Where a missed call turns into great radio

Radio Tomorrow with James Cridland

You might not have heard of Bihar but it’s a place where something special is going on in terms of radio. Assuming, of course, that you consider radio to be audio entertainment, with a human connection, on any platform. 

Bihar is a state in India. 99.2 million people live there… ­ California, Texas, Florida and Illinois all rolled into one. It’s big, and if you’re wanting to sell things, a desirable place to be. 

Unilever has things it wants to sell there: from Dove and Lifebuoy soap to Active Wheel (it’s a detergent) and Lipton tea. But there’s a problem with that. Few people read newspapers there, and television only gets in front of 20% of people. It’s hard to build a brand. 

And there’s the problem of daily power cuts. Every day, for between six and eight hours, the power goes off. A television turns from being an exciting entertainment option to a useless large black piece of plastic. 

However, Unilever Hindustan was aware of one statistic: 86% of people in Bihar have a mobile phone. Which, of course, comes with its own battery. 

So, they launched their own mobile radio station, called Kan Kajura Tesan ­ “ear­worm radio channel”, if you were going to translate it. 

It doesn’t work over data, since that would cost listeners money. Instead it takes advantage of the fact that most mobile networks in the world accept incoming calls for free: so it works by using a missed call.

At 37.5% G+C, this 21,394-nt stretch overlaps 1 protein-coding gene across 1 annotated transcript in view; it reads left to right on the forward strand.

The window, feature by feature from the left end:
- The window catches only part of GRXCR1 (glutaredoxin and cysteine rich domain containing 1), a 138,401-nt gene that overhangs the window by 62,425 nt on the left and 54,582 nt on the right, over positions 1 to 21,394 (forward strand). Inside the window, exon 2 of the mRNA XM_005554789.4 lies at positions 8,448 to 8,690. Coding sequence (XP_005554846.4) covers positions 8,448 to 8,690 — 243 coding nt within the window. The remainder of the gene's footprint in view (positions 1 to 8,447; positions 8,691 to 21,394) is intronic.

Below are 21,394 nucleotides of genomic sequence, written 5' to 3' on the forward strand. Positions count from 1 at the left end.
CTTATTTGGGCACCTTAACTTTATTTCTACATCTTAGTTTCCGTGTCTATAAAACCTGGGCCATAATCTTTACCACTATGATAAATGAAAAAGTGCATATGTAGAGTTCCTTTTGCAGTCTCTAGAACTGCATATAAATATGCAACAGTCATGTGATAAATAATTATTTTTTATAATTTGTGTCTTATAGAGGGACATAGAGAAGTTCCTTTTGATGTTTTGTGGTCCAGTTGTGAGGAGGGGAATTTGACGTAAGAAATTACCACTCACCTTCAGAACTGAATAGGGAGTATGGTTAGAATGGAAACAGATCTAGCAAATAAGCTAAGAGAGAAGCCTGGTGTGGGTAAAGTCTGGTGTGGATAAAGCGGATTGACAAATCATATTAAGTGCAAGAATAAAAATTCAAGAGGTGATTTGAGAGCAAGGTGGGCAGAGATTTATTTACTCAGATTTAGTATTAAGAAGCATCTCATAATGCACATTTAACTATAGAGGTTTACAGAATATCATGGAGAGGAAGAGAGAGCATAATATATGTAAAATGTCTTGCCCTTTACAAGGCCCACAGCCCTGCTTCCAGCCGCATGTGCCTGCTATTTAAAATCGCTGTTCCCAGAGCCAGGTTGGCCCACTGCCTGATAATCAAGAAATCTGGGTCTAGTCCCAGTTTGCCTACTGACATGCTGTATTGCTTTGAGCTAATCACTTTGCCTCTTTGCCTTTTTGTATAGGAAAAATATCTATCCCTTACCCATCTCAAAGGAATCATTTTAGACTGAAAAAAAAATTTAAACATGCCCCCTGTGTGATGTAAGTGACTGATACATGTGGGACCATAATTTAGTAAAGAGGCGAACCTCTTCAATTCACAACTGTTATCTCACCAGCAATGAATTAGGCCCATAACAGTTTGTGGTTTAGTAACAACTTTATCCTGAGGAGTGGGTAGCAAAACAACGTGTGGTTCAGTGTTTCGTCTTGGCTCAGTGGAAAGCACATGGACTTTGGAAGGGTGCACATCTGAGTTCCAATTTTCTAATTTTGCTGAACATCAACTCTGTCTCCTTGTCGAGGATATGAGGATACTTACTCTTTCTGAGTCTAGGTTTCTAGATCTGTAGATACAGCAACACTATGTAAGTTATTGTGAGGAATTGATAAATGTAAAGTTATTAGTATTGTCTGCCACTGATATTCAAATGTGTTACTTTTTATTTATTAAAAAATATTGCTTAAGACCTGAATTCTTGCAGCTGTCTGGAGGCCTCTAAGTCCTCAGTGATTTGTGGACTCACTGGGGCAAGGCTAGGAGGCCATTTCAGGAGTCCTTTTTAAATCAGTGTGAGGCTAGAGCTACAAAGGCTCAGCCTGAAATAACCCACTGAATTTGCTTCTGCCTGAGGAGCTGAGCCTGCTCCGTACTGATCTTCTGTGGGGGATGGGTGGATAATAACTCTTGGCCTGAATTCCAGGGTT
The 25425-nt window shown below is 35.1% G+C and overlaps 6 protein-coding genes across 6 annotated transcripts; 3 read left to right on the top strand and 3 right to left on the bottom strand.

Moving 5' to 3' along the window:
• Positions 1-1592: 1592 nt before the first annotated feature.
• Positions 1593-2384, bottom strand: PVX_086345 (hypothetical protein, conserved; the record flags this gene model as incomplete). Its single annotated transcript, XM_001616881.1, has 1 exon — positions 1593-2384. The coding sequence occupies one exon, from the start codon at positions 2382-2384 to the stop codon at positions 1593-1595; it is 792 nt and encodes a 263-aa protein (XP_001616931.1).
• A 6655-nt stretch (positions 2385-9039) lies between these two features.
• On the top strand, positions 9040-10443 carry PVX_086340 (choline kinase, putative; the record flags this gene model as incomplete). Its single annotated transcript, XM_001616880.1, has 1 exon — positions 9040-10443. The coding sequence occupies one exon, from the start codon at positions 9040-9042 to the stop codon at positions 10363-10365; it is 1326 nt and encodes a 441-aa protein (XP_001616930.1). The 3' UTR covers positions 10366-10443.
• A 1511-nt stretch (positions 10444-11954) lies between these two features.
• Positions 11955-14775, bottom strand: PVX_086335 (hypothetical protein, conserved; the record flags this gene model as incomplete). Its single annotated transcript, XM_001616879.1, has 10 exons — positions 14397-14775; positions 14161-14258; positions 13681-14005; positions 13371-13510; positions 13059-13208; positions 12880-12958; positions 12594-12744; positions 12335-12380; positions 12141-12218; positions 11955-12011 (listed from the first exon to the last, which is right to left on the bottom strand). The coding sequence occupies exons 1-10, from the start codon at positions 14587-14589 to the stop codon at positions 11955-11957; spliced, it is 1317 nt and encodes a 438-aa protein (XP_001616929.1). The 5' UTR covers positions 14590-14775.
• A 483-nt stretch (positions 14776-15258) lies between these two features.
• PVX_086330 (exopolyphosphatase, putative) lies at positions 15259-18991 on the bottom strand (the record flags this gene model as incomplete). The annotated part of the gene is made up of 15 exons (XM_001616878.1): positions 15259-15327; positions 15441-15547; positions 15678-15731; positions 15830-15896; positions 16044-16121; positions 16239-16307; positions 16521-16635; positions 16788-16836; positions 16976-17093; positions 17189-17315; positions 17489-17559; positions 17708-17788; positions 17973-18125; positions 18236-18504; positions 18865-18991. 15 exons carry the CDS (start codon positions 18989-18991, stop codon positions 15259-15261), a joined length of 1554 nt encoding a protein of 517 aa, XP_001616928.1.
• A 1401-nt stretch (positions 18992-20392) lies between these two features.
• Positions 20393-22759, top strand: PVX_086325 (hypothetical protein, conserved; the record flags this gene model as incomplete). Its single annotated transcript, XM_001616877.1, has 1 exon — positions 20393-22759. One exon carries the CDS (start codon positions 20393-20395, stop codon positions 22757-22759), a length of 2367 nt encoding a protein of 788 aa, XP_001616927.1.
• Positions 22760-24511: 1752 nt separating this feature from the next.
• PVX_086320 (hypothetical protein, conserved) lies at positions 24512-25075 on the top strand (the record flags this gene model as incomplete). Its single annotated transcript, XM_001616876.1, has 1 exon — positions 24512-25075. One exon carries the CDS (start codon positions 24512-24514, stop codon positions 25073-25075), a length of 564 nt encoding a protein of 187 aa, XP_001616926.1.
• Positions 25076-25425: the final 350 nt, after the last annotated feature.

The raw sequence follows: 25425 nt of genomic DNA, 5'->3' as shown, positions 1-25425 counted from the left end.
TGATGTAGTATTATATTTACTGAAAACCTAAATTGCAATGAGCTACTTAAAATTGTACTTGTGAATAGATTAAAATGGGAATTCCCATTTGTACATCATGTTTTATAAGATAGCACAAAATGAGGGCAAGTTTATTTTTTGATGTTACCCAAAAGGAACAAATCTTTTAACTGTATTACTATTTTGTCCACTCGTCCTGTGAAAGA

Call a number, let it ring once, and put the phone down. The system calls you back, and gives you fifteen minutes of great free radio. 

The radio station offers Bollywood music, news and jokes, as well as advertising for Unilever’s products. Cleverly, the system means you can begin to profile each listener, too ­ by asking them one question before they listen. Over time, that builds up to nicely detailed data: all linked by the person’s mobile phone number. 

Eight million people heard this station in its first six months. It’s now reached over 43 million, according to its website, after the ‘station’ was rolled out to other Indian states. The cost per acquisition is just 4 US cents. And while it doesn’t use AM or FM, it’s still just as much deserving of the moniker ‘radio’ as those that do. 


About The Author

James Cridland is a radio futurologist, and is Managing Director of media.info, a companion website to radioinfo and AsiaRadioToday.

He has served as a judge for a number of industry awards including the Australian ABC Local Radio Awards, the UK Student Radio Awards, and the UK’s Radio Academy Awards, where he has also served on the committee. He was a founder of the hybrid radio technology association RadioDNS.

James is one of the organisers of nextrad.io, the radio ideas conference each September, and is also on the committee of RadioDays Europe. He writes for publications including his own media.info, Radio World International and RAIN News.

James recently moved from North London to Brisbane with his partner and a two year-old radio-loving toddler. He very, very much likes beer.



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